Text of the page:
Enko Chem, which harnesses machine learning to help farmers sustainably protect their crops from pests and disease, has raised $45 million. Founder and CEO Jacqueline Heard said the funds will be used to expand the Boston-based startup’s technology platform and ready its pipeline of crop protection solutions for field testing and regulatory trials. Enko also plans to continue pursuing studies and collaborations with industry partners as part of its broader mission.

Protecting crops from pests is no easy feat. A recent study showed that worldwide, over 600 species of insects and fungi have developed a level of pesticide resistance, threatening losses in yield of between 10.1% and 40.9% for crops like rice, corn, potatoes, and soybeans. In the U.S. alone, insecticides are used to protect crops on approximately 45 million acres, and it’s estimated yields would decrease by 40% to 50% without treatment.

Enko, which was founded in 2017 and incubated by Anterra Capital, a venture fund focused on startups addressing food supply chain challenges, aims to discover safe, economical solutions that promote sustainable staple crop production. The company produces large discovery data sets that are amenable to machine learning and AI models. In tandem with predictive analytics tools, these data sets ostensibly decrease design cycles and bolster success in finding safe, novel, and effective compounds more quickly and cost-effectively than rivals.

Enko uses information about protein targets and pests to inform its product development strategy, sourcing DNA-encoded libraries containing an array of 120 billion compounds. It claims an experimental approach allows it to get an early read on both safety and effectiveness and deliver machine learning- and AI-driven improvements in predictability. Enko says it’s able to cast a broad net and survey hundreds of billions of small molecules while narrowing the scope of the solutions it pursues.

These predictive analytics tools enable Enko to focus on compounds with the highest likelihood of commercial success, explained a spokesperson. “We use a suite of predictive analytics tools across our pipeline and for every target. We will have billions of data points about target binding, target inhibition, bioactivity, and safety that can be used to train ensembles of machine learning models and heuristics,” the spokesperson told VentureBeat via email. “It would take a very large, concerted, and expensive effort for us to collect a similar training set for a single target using traditional high throughput screening methods. For example, we can use [this] data and models to broadly understand the features that separate compounds that are most likely to be potent, safe, and active in the whole organism versus not. Our database will also grow with time, increasing the power and value of our approach.”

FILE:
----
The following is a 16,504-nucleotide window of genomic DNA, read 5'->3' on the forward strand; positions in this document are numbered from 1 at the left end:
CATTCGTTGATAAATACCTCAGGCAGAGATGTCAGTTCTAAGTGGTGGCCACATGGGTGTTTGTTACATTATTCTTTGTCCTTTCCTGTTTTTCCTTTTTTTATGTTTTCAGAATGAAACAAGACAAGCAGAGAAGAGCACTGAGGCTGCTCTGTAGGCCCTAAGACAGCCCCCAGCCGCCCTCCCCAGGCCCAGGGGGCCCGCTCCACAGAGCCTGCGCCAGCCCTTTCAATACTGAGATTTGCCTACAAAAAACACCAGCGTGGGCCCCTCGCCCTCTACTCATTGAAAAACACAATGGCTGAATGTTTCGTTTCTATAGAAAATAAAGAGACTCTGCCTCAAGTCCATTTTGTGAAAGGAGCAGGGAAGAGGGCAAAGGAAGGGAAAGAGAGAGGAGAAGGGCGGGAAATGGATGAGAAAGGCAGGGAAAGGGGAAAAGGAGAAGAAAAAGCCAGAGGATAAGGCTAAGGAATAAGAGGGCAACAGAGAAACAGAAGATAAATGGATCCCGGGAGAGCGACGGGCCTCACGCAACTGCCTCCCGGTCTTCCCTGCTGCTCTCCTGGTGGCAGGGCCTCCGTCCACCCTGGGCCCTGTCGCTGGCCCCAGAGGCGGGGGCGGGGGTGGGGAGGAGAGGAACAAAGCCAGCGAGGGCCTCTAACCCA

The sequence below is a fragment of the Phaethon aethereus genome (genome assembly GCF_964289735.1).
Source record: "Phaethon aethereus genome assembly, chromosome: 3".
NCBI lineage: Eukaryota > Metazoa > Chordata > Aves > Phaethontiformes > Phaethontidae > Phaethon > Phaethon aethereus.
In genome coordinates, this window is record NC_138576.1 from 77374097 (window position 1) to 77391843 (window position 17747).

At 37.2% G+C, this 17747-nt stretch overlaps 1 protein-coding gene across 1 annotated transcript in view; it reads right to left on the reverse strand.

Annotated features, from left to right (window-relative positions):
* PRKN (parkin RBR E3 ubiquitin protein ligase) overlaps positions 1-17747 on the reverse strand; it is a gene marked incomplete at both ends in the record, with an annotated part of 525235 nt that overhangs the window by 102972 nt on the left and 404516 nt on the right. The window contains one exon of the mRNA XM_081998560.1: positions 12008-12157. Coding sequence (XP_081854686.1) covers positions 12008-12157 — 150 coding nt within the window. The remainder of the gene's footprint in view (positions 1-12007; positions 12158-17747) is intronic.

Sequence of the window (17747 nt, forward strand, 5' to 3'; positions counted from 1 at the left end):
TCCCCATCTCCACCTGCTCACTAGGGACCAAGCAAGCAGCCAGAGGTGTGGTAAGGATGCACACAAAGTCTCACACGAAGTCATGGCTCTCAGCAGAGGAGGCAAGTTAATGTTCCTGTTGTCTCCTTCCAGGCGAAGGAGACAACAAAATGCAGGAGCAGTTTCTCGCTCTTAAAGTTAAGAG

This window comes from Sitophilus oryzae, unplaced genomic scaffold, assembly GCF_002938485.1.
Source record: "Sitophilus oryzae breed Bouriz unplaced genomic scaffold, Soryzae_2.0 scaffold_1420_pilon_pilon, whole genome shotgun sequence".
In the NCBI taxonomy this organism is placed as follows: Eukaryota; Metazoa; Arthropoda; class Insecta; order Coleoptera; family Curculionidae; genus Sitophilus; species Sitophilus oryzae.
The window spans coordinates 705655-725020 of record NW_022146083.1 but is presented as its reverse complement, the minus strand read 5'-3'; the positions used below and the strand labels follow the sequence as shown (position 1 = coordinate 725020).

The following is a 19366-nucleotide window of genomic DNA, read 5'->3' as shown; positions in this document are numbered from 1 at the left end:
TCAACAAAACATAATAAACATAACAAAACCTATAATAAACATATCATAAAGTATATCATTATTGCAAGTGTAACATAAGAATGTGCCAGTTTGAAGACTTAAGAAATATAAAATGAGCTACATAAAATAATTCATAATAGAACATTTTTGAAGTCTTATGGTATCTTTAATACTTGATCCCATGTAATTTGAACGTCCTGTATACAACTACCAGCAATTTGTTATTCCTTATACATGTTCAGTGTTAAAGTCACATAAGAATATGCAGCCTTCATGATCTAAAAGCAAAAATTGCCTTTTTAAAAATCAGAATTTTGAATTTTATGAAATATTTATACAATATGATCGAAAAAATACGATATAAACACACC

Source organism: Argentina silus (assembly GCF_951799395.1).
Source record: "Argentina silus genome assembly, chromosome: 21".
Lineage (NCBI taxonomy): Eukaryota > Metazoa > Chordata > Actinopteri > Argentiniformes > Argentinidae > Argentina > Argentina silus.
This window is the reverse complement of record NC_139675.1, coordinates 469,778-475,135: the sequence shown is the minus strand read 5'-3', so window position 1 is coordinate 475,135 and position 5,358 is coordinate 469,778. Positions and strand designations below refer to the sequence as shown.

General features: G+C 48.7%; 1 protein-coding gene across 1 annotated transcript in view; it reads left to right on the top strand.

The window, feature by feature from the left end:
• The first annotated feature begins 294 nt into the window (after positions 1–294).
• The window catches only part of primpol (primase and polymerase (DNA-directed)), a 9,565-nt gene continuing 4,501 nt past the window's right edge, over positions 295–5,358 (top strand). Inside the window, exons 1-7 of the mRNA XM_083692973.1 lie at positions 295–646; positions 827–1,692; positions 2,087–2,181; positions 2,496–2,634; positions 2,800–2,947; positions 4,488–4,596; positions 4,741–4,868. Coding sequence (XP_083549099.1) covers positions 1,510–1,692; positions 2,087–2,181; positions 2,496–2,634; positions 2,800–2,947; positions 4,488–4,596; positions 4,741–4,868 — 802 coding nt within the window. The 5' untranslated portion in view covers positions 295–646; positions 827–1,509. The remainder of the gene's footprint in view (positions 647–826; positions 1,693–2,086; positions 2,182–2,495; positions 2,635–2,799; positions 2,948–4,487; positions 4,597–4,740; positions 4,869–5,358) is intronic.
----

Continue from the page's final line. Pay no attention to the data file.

Among other products, Enko is developing insecticides, fungicides, and herbicides for staple crop types in the U.S. and globally. Heard notes that the yields of most fruit and vegetable crops increase 50% to 90% with fungicides and that over 90% of U.S. cropland is now treated with herbicides, an uptick driven by the popularization of no-till farming. No-till farming decreases harmful soil erosion but often isn’t practical without protection against invasive species.

Enko’s goal is to develop alternatives to suites of chemicals like Roundup, which the International Agency for Research on Cancer classified as a “probable carcinogenic” in 2015. Beyond the health risks, overuse of any one chemical eventually allows more resistant pests to flourish, which results in crop damage and leads to food waste. That’s why in addition to its ongoing pilots, Enko hopes to offer some pesticides as a low- or no-cost option to small farms, potentially via a Gates Foundation partnership.

Enko’s recent round was led by the Bill & Melinda Gates Foundation, with participation from existing investors Anterra Capital and Rabo Food & Agri Innovation Fund. It included new investors Finistere Ventures, Novalis LifeSciences, Germin8 Ventures, and TO Ventures Food. The series B follows a $7.5 million venture round in July 2018 and brings the company’s total raised to $66 million.

As part of the raise, Navalis LifeSciences founder and chair Marijn Dekkers and Finistere Ventures cofounder and partner Spencer Maughan will join Enko’s board of directors. “Small molecule crop protection is a critical lever to sustaining agricultural yields and minimizing land use, but innovation hasn’t kept pace with farmers’ needs and consumers’ safety concerns,” Dekkers told VentureBeat. “By using the unique techniques that led to a paradigm shift in small molecule drug discovery, Enko is now emerging as a new leader in innovation for the next generation of small molecule crop protection products that deliver on the promise of safety and sustainability.”

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